Proportional hazards models were used to estimate hazard ratios for cancer (overall and site-specific) by birth characteristics. Individuals' follow-up times were calculated on an age time scale from 1 November 1960 (the census date) to the earliest of date of emigration, date of first primary cancer diagnosis (regardless of site), date of death, or 31 December 2001 (when complete registration data were available). For site-specific analyses, a subject was considered to have an event if his or her first primary cancer was of that site. We stratified by year of birth (1915–1919, 1920–1924, 1925–1929) to account for cohort effects. Robust standard errors were implemented to account for possible correlations between siblings. If there was a suggestion that the proportional hazards assumption was violated (from Nelson-Aalen plots), then follow-up time was split at an appropriate age and a test of interaction performed. In analyses of nonsex-specific cancers, we adjusted for sex if sex differences in cancer rates were constant across all ages and if birth size-cancer associations were not found to differ between men and women (tested using a Wald test of the interaction term).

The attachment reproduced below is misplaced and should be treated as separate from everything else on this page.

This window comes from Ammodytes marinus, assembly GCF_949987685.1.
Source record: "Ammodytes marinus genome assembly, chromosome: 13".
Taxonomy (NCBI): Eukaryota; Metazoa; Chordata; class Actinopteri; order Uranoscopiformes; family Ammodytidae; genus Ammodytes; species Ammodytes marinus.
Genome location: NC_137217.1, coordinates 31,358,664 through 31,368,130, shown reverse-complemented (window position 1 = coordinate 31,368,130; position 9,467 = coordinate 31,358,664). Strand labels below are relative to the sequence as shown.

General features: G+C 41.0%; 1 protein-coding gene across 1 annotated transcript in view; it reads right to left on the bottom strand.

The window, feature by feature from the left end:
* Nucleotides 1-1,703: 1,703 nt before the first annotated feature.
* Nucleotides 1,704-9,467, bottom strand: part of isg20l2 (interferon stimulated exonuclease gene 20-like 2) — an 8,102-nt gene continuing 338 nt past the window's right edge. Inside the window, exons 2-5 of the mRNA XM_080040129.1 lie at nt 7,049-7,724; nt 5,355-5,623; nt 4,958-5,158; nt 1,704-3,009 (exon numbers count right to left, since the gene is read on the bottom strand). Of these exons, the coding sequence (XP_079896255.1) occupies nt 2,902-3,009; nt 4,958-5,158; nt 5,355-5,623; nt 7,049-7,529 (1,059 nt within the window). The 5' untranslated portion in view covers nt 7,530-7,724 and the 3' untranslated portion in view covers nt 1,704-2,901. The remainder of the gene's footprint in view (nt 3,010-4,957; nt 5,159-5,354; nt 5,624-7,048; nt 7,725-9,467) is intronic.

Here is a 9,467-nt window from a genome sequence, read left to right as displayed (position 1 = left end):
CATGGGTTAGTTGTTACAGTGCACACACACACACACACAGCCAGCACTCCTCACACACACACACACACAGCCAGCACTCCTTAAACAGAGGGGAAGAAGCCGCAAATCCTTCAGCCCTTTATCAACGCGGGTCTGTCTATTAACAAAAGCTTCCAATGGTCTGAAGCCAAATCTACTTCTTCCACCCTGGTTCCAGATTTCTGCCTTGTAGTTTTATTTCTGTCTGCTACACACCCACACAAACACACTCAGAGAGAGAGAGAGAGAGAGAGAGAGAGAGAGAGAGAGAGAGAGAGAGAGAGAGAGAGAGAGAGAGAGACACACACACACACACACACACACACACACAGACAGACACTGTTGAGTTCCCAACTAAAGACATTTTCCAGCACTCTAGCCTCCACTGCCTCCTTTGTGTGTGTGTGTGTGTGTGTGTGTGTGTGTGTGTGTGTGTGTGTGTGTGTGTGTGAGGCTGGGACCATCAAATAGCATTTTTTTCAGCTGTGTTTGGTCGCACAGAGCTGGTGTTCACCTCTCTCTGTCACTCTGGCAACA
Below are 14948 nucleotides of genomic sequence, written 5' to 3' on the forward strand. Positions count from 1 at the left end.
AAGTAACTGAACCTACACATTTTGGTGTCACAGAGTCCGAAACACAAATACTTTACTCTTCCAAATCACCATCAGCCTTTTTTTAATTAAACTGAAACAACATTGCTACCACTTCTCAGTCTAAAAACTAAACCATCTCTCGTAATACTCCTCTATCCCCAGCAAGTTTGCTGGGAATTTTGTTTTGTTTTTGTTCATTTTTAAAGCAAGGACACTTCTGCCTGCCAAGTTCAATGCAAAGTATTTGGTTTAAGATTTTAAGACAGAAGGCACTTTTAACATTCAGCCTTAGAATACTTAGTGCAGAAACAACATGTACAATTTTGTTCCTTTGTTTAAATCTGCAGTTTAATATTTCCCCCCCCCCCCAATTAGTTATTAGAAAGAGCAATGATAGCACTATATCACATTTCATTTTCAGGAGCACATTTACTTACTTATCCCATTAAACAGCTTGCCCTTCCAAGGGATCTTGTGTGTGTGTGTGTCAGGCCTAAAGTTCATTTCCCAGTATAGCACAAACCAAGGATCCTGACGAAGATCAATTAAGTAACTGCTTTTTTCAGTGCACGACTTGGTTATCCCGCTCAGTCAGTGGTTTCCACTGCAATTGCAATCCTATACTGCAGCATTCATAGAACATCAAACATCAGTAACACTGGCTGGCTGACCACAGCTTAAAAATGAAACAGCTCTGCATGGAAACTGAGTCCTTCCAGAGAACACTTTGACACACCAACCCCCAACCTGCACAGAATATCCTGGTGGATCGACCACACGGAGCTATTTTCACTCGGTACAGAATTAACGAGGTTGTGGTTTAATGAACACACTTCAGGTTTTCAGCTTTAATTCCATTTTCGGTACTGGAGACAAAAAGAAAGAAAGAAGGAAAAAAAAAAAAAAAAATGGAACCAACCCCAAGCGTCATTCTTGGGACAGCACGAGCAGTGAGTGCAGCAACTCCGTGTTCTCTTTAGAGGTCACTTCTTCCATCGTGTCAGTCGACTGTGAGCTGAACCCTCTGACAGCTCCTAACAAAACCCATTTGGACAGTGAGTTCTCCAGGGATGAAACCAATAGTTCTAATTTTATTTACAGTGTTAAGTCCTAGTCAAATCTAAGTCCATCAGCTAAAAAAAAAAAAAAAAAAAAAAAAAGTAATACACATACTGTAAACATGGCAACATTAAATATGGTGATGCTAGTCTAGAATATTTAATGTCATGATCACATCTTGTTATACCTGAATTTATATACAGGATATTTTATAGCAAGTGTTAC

Of the 14,610 subjects born in the Uppsala Academic Hospital during 1915–1929, 13,749 were live singleton births. Of these, 1,660 died and 93 emigrated before the start of follow-up on 1 November 1960. Personal identity numbers were traced for 11,630 members (97%) of the remaining cohort, 11,529 of whom were linked to the 1960 census. We further excluded people previously diagnosed with cancer (n = 11), without birth weight (n = 12) or gestational age (n = 314) data, or with an unreliable gestational age of under 30 weeks (n = 26), thus leaving 11,166 people (5,820 men and 5,346 women) eligible for inclusion in analyses.